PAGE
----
It has recently come to my attention that a simple listing of Simpsons episodes openly dealing with spiritual issues can be a bit difficult to find. Since I have watched an episode every night of my life for the past 15 years (thirteen of those as a campus pastor) it took little energy to create such list. So I hope this helps!
Homer Vs. Lisa and the 8th Commandment (Season 2): Homer steals cable (as American as stealing apple pie!), but Lisa fears for his soul. This is a good episode for bringing up character issues, stealing and integrity. How do we respond when corruption is the norm?
Homer the Heretic (Season 4): Homer skips church and proceeds to have the best morning of his life, thus deciding to never go to church again and develop his own faith. This episode brings up the issues of Church and community. Why do we bother to be a part of something so messed up and annoying (sometimes)?
In Marge we Trust (Season 8): Burned out, Reverend Lovejoy passes on the job of spiritual advisor to Marge, who tackles the responsibility with cheerful fervor. But pat answers soon go awry. I like this episode for dealing with the difficulties of the Christian life. Does Christianity guarantee happiness and the easy life? (Answer, no.) How do we listen, grieve with those who grieve, and how does Jesus call us to care for others in genuine community?
Lisa the Skeptic (Season 9): Lisa uncovers what appears to be an angel skeleton causing a debate between faith and rationalism. This is a good one dealing with the value of skepticism. Does God require Christians to check their brains at the door?
The Joy of Sect (Season 9): The Movementarians set up camp in Springfield, asking people to surrender all their possessions and labor to the cause (which almost everyone does). Other than being freaking hilarious, this episode deals with reason and faith and cults. How do we believe in evangelism (or Evangelicalism) without falling into the trap of religion as manipulation? Can Christian faith operate as a set of rules, “do this in order to go to paradise”?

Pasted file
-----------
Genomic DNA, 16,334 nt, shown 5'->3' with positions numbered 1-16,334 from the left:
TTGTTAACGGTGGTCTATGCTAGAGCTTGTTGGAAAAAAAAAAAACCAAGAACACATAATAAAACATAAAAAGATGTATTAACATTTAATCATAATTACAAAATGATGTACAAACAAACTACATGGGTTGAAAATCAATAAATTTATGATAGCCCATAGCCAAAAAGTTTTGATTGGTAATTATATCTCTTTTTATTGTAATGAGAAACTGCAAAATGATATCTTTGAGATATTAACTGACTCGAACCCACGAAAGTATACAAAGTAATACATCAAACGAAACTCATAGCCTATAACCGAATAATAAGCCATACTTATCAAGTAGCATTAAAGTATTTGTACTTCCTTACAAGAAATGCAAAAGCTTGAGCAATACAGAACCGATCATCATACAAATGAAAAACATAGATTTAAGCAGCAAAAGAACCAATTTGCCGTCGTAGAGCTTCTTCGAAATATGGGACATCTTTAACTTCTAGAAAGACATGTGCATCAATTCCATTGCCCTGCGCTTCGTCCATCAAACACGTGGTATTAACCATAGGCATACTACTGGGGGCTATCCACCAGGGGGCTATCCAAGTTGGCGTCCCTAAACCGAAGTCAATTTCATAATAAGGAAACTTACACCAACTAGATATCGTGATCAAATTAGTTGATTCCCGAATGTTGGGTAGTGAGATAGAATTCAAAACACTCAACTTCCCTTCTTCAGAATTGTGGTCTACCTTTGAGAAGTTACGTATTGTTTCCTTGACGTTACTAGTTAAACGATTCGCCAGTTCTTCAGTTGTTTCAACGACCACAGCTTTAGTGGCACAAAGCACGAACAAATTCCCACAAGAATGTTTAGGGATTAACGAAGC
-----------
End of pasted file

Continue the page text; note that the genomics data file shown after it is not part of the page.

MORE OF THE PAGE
Simpsons Bible Stories (Season 10): In three parts, this episode colorfully retells the stories of Adam and Eve, the Exodus and David and Goliath. I like this one for a look at how today’s non-churched culture sees the Bible. Where does the Word of God intersect post-modern culture? How do we apply this dusty old book and seemingly nonsensical OT stories to real life?
Faith Off (Season 11): Bart becomes a faith healer after removing a bucket from Homer’s head, but then goes through a crisis of belief. Miracles. Are they real? Do they happen today? Should we pray for/ask for healing? What if it doesn’t happen? If I pray for someone not to die of cancer and they do, does that mean I don’t have faith? or I didn’t pray correctly? These are all extremely poignant questions dealt with in this episode.
Missionary Impossible (Season 11): Homer needs to lie low and ends up being sent to a pacific island as a missionary where he quickly corrupts the indigenous population. Missions and evangelism. Do all paths lead to heaven? Why should we bother trying to convert people away from their beliefs if they are happy the way they are? Aren’t missions just an attempt to convert people to our Western culture? This episode raises these tough issues.
She of Little Faith (Season 13): Lisa shops for a new belief system, one that suits her wants and needs. What does the church today stand for? Relativism, commercialism and health and wealth have all caused much of the mainstream church to be so watered down that universalism has made it seem that all faiths are basically the same (and none of them worth real devotion). Can’t I just shop around for the pieces of religion that serve me the best and follow that? These issues are so much a part of Western culture that many won’t even see the need to discuss this. It’s just accepted truth.
Pray Anything (Season 14): Homer tries to get to the bottom of Flanders’ success, and decides it is prayer. But does he have a grip on what prayer is? This episode deals with the nature of prayer. How does it work? Can I/should I pray for anything? How do I know if God is answering? What about people who misinterpret God’s answers? Should prayer always be an individual exercise? or communal?
There are many more great Simpsons episodes for spiritual discussion, but these are some of the most obvious. I used some of them in talks and discussions and could imagine a zillion other uses. (Here is a link to a site where a guy developed a 10 commandments series using Simpsons episodes.) So go crazy! Who doesn’t like to talk about real life issues and the Simpsons? Get your Flanders on!